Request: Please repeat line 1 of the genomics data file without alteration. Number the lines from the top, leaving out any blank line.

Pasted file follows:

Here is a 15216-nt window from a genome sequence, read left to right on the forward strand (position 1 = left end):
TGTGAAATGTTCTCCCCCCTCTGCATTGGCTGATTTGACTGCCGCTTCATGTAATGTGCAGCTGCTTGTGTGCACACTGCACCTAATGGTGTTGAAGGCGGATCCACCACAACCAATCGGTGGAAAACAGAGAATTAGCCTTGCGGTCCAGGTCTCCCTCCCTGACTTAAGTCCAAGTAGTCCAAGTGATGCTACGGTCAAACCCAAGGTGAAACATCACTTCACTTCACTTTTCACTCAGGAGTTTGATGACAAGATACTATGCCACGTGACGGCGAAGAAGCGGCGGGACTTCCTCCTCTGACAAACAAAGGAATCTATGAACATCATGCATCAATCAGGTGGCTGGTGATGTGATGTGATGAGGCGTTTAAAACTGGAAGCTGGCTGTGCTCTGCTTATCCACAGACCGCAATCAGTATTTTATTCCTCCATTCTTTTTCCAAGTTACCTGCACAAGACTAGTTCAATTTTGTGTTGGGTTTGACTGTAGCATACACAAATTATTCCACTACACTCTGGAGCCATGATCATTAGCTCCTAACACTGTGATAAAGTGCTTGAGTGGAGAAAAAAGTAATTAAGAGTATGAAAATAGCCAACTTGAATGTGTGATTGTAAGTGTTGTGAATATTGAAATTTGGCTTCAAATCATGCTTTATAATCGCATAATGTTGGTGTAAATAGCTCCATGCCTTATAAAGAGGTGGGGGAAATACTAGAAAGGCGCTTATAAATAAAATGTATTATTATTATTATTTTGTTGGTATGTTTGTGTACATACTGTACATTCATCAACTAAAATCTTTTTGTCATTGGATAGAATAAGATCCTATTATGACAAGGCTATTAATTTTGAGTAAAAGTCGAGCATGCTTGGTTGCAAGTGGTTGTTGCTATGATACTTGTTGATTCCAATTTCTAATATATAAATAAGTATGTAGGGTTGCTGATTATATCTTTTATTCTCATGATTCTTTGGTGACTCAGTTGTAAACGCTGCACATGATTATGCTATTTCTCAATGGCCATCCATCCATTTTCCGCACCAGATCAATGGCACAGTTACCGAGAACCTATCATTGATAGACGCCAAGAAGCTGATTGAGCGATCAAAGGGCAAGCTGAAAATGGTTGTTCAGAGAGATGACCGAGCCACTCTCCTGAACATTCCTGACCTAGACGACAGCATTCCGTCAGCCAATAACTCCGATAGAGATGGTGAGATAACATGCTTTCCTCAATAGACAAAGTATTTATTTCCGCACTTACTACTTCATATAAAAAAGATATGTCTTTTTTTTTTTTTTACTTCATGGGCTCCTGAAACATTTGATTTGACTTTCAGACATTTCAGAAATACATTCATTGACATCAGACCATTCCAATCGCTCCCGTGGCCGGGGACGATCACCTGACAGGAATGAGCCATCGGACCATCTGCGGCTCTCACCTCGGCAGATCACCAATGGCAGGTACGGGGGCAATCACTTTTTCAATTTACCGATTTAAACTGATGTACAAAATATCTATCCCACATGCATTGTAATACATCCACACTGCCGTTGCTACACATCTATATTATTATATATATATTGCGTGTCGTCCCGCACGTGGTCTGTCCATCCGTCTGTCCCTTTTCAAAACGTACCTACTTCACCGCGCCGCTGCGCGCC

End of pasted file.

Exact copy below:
Here is a 15216-nt window from a genome sequence, read left to right on the forward strand (position 1 = left end):